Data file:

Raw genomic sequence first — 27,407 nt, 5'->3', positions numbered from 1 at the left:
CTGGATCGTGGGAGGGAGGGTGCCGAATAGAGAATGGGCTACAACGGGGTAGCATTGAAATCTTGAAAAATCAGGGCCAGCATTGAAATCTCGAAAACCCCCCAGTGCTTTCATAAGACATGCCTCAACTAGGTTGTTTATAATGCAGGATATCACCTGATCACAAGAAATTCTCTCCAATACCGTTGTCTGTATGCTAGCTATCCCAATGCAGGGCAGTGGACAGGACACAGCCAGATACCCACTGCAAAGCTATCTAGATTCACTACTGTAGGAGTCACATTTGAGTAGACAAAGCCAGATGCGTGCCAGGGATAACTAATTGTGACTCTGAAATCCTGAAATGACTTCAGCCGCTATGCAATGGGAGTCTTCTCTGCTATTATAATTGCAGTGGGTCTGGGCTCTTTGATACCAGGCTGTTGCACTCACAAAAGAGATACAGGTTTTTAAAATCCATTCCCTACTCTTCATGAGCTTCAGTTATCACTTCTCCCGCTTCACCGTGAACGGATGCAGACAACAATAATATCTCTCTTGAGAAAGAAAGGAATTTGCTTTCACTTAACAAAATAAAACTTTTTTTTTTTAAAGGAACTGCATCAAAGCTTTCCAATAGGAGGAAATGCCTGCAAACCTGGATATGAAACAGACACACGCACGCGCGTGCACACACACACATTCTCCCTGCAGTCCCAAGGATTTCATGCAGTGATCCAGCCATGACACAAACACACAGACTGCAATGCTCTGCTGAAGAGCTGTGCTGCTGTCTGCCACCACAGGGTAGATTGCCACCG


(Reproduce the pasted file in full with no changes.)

Raw genomic sequence first — 27,407 nt, 5'->3', positions numbered from 1 at the left:
CTGGATCGTGGGAGGGAGGGTGCCGAATAGAGAATGGGCTACAACGGGGTAGCATTGAAATCTTGAAAAATCAGGGCCAGCATTGAAATCTCGAAAACCCCCCAGTGCTTTCATAAGACATGCCTCAACTAGGTTGTTTATAATGCAGGATATCACCTGATCACAAGAAATTCTCTCCAATACCGTTGTCTGTATGCTAGCTATCCCAATGCAGGGCAGTGGACAGGACACAGCCAGATACCCACTGCAAAGCTATCTAGATTCACTACTGTAGGAGTCACATTTGAGTAGACAAAGCCAGATGCGTGCCAGGGATAACTAATTGTGACTCTGAAATCCTGAAATGACTTCAGCCGCTATGCAATGGGAGTCTTCTCTGCTATTATAATTGCAGTGGGTCTGGGCTCTTTGATACCAGGCTGTTGCACTCACAAAAGAGATACAGGTTTTTAAAATCCATTCCCTACTCTTCATGAGCTTCAGTTATCACTTCTCCCGCTTCACCGTGAACGGATGCAGACAACAATAATATCTCTCTTGAGAAAGAAAGGAATTTGCTTTCACTTAACAAAATAAAACTTTTTTTTTTTAAAGGAACTGCATCAAAGCTTTCCAATAGGAGGAAATGCCTGCAAACCTGGATATGAAACAGACACACGCACGCGCGTGCACACACACACATTCTCCCTGCAGTCCCAAGGATTTCATGCAGTGATCCAGCCATGACACAAACACACAGACTGCAATGCTCTGCTGAAGAGCTGTGCTGCTGTCTGCCACCACAGGGTAGATTGCCACCG